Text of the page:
These days, a lot of development organizations are focusing on delivering software in ever-faster increments. However, in speeding up delivery, teams don't want to make too many concessions on the quality of the product they deliver. Many of these teams are learning that test automation, when done well, can help them to get at least some level of confidence that the software they're about to ship meets a certain level of quality.
This increased interest in test automation creates a demand for test automation engineers, and for resources that can help them advance their testing expertise and efforts. Some engineers choose to pursue self-learning through online tutorials, YouTube videos, and platforms such as Test Automation University. Others, who are often (but unfortunately not always) supported financially by their employers, attend one or more classroom-style training courses.
The Downsides of Taking a Tool-Centric Approach
Having been in the test automation field for 14 years now, not just as a consultant but also as a trainer, I've seen many people starting out on their test automation journey by picking a specific tool (or a specific programming language, or a specific technique) and then learning as much as they can about it.
There is a risk associated with this approach, however: if you're only proficient in a single tool, you'll probably try and solve any problem you're confronted with using that tool. Or, in other words, if all you've got is a hammer, everything suddenly starts to look suspiciously like a nail. This approach is problematic. It doesn't matter how useful the tool, or how well supported it is in your company and the larger testing community. You’ll still confront limitations because:
The tool you're using might not be the most efficient tool to solve the problem at hand, leading to subpar test automation implementations.
No matter how much a vendor may claim their tool can “do it all,” in general, most multi-purpose tools are average in specific areas, at best. In my opinion, the best tools do one thing and do it really well.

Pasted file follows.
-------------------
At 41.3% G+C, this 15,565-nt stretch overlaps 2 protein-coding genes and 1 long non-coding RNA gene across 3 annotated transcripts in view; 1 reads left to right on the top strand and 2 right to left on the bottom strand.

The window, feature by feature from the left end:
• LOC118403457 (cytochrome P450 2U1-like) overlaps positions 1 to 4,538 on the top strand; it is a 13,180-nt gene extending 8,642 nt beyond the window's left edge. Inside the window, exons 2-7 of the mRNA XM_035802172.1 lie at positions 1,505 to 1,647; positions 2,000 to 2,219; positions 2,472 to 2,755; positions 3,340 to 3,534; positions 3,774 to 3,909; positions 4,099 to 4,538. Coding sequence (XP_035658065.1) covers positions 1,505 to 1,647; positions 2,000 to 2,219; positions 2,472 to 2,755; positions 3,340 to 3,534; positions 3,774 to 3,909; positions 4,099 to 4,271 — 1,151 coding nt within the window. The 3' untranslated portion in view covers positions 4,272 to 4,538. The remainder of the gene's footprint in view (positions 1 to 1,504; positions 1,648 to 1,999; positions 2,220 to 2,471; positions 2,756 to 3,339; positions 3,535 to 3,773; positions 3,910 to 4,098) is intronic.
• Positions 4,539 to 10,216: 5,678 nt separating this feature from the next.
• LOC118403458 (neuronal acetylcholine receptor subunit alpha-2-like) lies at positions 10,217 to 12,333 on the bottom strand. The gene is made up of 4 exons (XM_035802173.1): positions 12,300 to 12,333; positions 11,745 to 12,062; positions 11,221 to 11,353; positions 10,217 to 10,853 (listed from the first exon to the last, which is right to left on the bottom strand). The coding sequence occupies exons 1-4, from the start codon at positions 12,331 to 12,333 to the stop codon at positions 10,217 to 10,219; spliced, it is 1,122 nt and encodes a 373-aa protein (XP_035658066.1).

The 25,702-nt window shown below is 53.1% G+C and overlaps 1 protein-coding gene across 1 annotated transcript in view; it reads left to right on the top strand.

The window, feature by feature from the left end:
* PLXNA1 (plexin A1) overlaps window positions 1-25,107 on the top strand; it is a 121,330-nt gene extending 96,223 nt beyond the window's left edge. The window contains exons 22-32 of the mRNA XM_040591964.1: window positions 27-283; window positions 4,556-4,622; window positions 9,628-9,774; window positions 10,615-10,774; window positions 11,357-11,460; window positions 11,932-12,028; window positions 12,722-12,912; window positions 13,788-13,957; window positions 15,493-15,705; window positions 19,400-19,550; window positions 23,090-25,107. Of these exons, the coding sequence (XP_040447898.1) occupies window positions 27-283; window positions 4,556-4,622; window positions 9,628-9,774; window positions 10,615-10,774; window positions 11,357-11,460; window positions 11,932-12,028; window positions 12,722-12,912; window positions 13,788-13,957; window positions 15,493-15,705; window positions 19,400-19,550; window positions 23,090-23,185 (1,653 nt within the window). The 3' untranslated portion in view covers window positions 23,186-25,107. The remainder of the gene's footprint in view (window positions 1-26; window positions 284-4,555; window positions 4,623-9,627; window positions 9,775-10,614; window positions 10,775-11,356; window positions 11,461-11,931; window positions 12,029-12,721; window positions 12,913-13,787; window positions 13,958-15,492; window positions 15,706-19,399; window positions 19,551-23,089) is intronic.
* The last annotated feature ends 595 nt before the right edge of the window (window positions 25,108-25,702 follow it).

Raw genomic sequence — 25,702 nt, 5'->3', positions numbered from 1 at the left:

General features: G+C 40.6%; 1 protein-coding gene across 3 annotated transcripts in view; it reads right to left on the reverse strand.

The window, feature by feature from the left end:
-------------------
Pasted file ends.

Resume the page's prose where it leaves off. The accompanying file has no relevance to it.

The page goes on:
Your next project, or even your next job, might require you to use a different tool. A focus on a single tool can effectively rule you out as a candidate for a large percentage of potential new projects and positions.
The problems above, I think, make it clear that you shouldn't just focus on a specific tool, or a particular language for that matter, when you're learning about test automation. Please note that I don't want to say that tool- or language-specific training should not exist, far from it! It's incredibly valuable to have deep knowledge about a certain language, framework, or solution. However, as a test automation engineer, you should be able to pick or craft the most efficient and effective approach to a specific testing or automation task, and that requires broader and more fundamental knowledge than only knowing about all the different features of tool X or language Y.
Focusing on Principles, Not Tools
To become a well-rounded test automation engineer, I think it is really important to focus on the principles and patterns that are the foundation of many of these tools and languages. Let's take a look at a couple of examples:
Instead of saying “I want to learn how the page object pattern (a popular design pattern for Selenium-based tests) works,” try and learn about encapsulation, one of the four pillars of object-oriented programming. Encapsulation is defined as hiding the internal workings of a class and only giving access to this class through public methods. You'll quickly see that the page object pattern is one of the many applications of the encapsulation principle. However, while page objects are (sort of) limited to a single tool and a single type of tests, encapsulation appears everywhere in both test and application code, and is therefore a much more versatile and valuable piece of knowledge to have.
Instead of saying “I want to learn how to use REST Assured for REST API testing in Java,” also learn more about how APIs work, how they are used in software, what to test for in APIs, and what types of tools there are to help you perform those tests, before zooming in on a specific tool and language. (For more on API testing, be sure to check out our blog post on using a model-based approach to API tests.) You'll hopefully see that there is more than one way to get the test automation job done, and that there's a place and context for almost every tool out there.
I could go on, but I hope that the examples above prove my point here: studying principles and patterns is likely to be much more valuable, especially in the long run, compared to limiting yourself to a single tool or platform. It will give you the experience, the ability, and the confidence to pick the right tool for the job whenever you're facing a testing or automation challenge. It will also make you a much more versatile test automation engineer, and that will be a big advantage if you're ever looking for a new project or job.
As an added benefit, knowing about these underlying principles and patterns makes it much, much easier to pick up a new tool or even an entire language. I can personally vouch for this, having worked in this field for 14 years now, and having worked with a wide range of tools and programming languages.
Consider this analogy: would you trust a carpenter that turned up with nothing more than a hammer when you want them to create a new cupboard for your kitchen? I hope not. So why should we as test automation engineers do exactly that? Study the patterns and principles that are the foundation of our trade, not just the tools that do the work. You'll be a much more valuable addition to your company for it.
Interested in learning more? Be sure to check out my blog post on test automation.